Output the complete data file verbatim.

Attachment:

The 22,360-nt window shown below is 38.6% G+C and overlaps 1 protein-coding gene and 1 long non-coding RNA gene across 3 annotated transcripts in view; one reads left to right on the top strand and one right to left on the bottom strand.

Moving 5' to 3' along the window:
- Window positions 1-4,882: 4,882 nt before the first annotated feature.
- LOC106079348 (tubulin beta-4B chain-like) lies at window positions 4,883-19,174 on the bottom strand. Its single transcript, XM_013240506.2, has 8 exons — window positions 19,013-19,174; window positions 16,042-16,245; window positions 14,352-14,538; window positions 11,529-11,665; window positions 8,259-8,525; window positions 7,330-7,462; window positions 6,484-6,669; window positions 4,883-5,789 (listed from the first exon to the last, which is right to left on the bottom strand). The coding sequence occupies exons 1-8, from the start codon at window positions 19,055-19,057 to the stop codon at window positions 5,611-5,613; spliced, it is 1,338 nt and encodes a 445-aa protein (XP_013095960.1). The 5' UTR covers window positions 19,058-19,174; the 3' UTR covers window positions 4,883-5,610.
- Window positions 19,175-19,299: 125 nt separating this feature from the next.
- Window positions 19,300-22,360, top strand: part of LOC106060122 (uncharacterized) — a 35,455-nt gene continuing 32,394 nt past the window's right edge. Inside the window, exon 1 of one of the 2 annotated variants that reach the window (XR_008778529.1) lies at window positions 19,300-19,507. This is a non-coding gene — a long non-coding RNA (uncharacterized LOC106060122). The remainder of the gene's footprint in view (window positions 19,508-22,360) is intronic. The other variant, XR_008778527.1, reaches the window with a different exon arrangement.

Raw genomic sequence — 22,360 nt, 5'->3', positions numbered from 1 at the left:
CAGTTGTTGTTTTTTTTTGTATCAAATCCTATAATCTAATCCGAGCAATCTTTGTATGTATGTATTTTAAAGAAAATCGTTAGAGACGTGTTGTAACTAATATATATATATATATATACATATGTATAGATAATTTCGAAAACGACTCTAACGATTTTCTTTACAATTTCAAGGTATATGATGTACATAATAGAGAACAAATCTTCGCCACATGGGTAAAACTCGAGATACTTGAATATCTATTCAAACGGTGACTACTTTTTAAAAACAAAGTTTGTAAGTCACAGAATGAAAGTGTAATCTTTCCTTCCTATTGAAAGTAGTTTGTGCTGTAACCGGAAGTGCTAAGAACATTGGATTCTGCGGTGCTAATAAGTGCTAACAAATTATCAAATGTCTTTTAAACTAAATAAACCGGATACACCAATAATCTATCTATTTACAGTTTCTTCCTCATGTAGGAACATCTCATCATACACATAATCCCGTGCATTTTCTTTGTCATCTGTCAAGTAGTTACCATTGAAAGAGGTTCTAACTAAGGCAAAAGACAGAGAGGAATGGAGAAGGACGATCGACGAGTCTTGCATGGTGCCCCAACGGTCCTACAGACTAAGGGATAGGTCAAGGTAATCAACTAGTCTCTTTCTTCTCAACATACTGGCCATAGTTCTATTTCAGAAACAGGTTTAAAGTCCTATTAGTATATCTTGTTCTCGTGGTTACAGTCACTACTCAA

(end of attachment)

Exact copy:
The 22,360-nt window shown below is 38.6% G+C and overlaps 1 protein-coding gene and 1 long non-coding RNA gene across 3 annotated transcripts in view; one reads left to right on the top strand and one right to left on the bottom strand.

Moving 5' to 3' along the window:
- Window positions 1-4,882: 4,882 nt before the first annotated feature.
- LOC106079348 (tubulin beta-4B chain-like) lies at window positions 4,883-19,174 on the bottom strand. Its single transcript, XM_013240506.2, has 8 exons — window positions 19,013-19,174; window positions 16,042-16,245; window positions 14,352-14,538; window positions 11,529-11,665; window positions 8,259-8,525; window positions 7,330-7,462; window positions 6,484-6,669; window positions 4,883-5,789 (listed from the first exon to the last, which is right to left on the bottom strand). The coding sequence occupies exons 1-8, from the start codon at window positions 19,055-19,057 to the stop codon at window positions 5,611-5,613; spliced, it is 1,338 nt and encodes a 445-aa protein (XP_013095960.1). The 5' UTR covers window positions 19,058-19,174; the 3' UTR covers window positions 4,883-5,610.
- Window positions 19,175-19,299: 125 nt separating this feature from the next.
- Window positions 19,300-22,360, top strand: part of LOC106060122 (uncharacterized) — a 35,455-nt gene continuing 32,394 nt past the window's right edge. Inside the window, exon 1 of one of the 2 annotated variants that reach the window (XR_008778529.1) lies at window positions 19,300-19,507. This is a non-coding gene — a long non-coding RNA (uncharacterized LOC106060122). The remainder of the gene's footprint in view (window positions 19,508-22,360) is intronic. The other variant, XR_008778527.1, reaches the window with a different exon arrangement.

Raw genomic sequence — 22,360 nt, 5'->3', positions numbered from 1 at the left:
CAGTTGTTGTTTTTTTTTGTATCAAATCCTATAATCTAATCCGAGCAATCTTTGTATGTATGTATTTTAAAGAAAATCGTTAGAGACGTGTTGTAACTAATATATATATATATATATACATATGTATAGATAATTTCGAAAACGACTCTAACGATTTTCTTTACAATTTCAAGGTATATGATGTACATAATAGAGAACAAATCTTCGCCACATGGGTAAAACTCGAGATACTTGAATATCTATTCAAACGGTGACTACTTTTTAAAAACAAAGTTTGTAAGTCACAGAATGAAAGTGTAATCTTTCCTTCCTATTGAAAGTAGTTTGTGCTGTAACCGGAAGTGCTAAGAACATTGGATTCTGCGGTGCTAATAAGTGCTAACAAATTATCAAATGTCTTTTAAACTAAATAAACCGGATACACCAATAATCTATCTATTTACAGTTTCTTCCTCATGTAGGAACATCTCATCATACACATAATCCCGTGCATTTTCTTTGTCATCTGTCAAGTAGTTACCATTGAAAGAGGTTCTAACTAAGGCAAAAGACAGAGAGGAATGGAGAAGGACGATCGACGAGTCTTGCATGGTGCCCCAACGGTCCTACAGACTAAGGGATAGGTCAAGGTAATCAACTAGTCTCTTTCTTCTCAACATACTGGCCATAGTTCTATTTCAGAAACAGGTTTAAAGTCCTATTAGTATATCTTGTTCTCGTGGTTACAGTCACTACTCAA